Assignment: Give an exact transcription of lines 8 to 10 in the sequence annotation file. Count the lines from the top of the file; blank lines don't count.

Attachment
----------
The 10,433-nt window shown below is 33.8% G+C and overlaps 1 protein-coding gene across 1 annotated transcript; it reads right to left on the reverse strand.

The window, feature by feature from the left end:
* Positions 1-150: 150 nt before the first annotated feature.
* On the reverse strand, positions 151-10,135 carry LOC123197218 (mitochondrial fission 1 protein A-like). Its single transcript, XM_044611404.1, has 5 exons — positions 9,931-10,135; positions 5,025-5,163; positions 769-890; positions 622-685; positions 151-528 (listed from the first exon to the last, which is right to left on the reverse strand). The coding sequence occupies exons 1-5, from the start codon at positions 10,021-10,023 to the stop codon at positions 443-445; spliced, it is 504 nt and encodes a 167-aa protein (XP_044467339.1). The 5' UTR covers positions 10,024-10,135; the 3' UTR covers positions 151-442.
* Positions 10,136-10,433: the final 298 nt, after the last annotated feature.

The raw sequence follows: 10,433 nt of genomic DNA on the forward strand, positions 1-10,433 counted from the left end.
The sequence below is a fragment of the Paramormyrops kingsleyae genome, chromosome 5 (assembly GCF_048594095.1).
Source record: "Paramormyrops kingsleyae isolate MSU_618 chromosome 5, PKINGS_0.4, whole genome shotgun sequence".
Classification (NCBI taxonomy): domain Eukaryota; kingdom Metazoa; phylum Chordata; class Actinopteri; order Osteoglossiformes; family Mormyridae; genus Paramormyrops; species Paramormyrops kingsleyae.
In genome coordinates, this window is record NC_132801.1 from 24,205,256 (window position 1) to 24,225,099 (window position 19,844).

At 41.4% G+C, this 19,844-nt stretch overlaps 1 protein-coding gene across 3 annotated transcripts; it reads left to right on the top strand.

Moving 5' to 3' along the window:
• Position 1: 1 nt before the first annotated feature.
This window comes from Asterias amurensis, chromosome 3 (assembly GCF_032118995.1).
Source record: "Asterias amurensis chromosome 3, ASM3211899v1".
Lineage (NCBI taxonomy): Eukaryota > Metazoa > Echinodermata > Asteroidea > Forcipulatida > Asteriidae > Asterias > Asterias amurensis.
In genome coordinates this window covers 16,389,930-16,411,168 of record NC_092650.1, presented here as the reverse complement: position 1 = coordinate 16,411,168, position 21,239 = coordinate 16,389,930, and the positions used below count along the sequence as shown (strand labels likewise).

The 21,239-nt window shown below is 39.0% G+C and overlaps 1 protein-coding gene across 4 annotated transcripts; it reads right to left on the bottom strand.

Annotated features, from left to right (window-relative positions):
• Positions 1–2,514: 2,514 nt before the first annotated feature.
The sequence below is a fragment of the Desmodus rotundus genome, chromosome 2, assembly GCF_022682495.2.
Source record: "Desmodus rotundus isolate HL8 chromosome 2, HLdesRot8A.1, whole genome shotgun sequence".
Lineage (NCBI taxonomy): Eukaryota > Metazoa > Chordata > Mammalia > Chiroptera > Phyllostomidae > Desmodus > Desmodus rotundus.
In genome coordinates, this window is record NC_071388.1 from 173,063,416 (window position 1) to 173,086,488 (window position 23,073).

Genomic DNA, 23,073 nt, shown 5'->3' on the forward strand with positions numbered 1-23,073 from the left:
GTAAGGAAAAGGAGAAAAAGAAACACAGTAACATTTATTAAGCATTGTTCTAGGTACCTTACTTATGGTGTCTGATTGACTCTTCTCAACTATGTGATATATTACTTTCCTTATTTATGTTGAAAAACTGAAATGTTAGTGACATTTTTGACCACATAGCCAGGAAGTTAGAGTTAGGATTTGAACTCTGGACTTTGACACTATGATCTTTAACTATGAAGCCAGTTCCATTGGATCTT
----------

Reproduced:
Source record: "Paramormyrops kingsleyae isolate MSU_618 chromosome 5, PKINGS_0.4, whole genome shotgun sequence".
Classification (NCBI taxonomy): domain Eukaryota; kingdom Metazoa; phylum Chordata; class Actinopteri; order Osteoglossiformes; family Mormyridae; genus Paramormyrops; species Paramormyrops kingsleyae.
In genome coordinates, this window is record NC_132801.1 from 24,205,256 (window position 1) to 24,225,099 (window position 19,844).